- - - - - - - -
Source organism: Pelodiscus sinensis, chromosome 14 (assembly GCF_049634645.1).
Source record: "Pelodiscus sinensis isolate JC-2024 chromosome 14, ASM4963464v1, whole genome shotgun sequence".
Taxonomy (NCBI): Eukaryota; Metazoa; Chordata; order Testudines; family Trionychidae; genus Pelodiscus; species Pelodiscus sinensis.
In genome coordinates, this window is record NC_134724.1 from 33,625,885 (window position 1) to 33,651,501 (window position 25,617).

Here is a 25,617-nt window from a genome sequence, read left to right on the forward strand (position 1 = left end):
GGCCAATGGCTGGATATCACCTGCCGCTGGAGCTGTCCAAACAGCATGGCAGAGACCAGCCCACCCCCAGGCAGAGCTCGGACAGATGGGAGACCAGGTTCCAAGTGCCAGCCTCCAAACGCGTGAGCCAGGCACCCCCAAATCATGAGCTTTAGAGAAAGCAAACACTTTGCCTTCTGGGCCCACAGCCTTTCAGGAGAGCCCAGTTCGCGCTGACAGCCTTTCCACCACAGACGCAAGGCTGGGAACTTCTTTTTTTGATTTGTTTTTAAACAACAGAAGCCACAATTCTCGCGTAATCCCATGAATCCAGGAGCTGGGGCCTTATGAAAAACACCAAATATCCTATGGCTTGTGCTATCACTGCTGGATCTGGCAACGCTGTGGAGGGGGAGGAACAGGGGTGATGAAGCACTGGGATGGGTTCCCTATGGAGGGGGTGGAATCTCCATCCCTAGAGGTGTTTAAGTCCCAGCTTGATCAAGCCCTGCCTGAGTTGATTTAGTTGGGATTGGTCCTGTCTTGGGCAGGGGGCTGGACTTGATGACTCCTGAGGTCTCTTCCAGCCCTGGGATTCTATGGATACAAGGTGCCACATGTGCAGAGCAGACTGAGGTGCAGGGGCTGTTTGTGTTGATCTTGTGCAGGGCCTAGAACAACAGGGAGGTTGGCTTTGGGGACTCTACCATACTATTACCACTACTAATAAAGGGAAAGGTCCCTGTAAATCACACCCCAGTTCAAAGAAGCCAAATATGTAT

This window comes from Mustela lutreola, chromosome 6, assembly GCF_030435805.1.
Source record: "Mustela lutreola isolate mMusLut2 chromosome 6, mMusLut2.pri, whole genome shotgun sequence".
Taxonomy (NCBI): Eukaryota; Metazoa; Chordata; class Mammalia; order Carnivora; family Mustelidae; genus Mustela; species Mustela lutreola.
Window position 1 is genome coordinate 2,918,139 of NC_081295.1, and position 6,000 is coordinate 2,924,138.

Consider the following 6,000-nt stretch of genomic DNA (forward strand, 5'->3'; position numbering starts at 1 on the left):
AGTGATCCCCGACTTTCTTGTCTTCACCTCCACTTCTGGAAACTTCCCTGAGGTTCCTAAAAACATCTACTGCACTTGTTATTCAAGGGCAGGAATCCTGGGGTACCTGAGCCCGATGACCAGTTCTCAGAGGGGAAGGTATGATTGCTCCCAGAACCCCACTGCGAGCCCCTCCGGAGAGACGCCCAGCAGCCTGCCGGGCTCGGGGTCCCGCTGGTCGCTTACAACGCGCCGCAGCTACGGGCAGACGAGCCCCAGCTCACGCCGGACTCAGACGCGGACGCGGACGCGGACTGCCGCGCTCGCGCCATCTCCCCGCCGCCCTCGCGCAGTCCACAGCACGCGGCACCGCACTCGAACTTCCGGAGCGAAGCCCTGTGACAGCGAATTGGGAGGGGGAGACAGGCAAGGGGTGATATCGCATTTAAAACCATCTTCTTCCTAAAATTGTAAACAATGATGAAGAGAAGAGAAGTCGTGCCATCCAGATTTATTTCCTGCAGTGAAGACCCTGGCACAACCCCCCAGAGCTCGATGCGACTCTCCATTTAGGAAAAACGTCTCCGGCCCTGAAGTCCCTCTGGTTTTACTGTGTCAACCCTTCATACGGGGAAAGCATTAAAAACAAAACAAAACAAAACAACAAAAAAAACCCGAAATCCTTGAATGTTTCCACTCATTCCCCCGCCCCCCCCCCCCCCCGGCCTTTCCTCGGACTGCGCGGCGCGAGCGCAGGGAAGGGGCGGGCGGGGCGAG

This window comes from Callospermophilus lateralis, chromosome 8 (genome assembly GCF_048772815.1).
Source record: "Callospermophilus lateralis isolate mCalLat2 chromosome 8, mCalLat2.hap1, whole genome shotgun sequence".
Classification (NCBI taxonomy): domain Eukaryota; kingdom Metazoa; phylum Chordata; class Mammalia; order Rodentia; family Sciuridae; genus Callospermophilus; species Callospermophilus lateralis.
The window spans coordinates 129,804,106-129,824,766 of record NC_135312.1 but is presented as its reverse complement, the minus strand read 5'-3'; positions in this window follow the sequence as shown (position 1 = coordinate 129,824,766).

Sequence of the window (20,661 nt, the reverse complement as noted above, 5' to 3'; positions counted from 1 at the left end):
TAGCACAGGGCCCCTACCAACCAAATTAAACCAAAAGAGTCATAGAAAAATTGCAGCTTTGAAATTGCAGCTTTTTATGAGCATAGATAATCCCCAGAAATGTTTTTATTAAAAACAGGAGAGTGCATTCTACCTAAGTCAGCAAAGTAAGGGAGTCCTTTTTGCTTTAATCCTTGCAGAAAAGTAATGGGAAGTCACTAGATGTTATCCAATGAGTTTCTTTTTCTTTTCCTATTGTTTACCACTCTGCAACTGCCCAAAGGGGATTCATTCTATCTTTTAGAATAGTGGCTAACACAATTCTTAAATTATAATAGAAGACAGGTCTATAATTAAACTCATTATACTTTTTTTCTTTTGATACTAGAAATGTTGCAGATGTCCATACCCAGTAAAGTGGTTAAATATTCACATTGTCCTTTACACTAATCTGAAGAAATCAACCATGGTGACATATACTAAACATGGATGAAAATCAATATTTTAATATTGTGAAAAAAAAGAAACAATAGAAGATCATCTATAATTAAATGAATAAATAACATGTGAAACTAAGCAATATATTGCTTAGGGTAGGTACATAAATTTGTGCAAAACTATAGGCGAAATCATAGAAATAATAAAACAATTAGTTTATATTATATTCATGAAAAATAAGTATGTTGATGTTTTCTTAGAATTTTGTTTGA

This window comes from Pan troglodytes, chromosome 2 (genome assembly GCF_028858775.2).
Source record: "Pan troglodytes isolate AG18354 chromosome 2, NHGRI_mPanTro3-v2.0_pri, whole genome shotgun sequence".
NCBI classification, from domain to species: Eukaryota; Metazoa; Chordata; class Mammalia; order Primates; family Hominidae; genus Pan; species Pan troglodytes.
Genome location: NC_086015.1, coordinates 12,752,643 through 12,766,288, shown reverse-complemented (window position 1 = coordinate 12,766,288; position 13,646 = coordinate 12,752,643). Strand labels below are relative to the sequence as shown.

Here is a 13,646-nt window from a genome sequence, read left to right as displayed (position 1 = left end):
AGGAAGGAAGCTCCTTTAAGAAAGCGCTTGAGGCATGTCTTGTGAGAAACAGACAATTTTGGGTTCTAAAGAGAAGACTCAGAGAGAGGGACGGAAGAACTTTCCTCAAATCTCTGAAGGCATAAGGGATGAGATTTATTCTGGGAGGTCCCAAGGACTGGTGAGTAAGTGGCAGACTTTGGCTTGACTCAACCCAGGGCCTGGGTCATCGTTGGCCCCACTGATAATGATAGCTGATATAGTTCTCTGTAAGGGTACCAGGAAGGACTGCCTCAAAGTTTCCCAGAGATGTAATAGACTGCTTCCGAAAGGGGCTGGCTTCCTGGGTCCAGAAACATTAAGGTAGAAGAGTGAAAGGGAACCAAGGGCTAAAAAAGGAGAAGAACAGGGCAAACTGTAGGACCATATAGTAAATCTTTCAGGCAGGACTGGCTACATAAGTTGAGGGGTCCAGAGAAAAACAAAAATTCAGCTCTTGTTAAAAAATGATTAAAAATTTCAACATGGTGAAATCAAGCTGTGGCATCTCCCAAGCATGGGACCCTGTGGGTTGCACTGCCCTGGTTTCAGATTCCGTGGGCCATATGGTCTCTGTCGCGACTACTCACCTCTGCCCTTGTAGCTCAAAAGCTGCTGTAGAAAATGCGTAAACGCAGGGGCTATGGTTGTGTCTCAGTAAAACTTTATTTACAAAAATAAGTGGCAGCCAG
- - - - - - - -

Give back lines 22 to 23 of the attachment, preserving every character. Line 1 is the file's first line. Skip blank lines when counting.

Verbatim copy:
Genome location: NC_086015.1, coordinates 12,752,643 through 12,766,288, shown reverse-complemented (window position 1 = coordinate 12,766,288; position 13,646 = coordinate 12,752,643). Strand labels below are relative to the sequence as shown.

Here is a 13,646-nt window from a genome sequence, read left to right as displayed (position 1 = left end):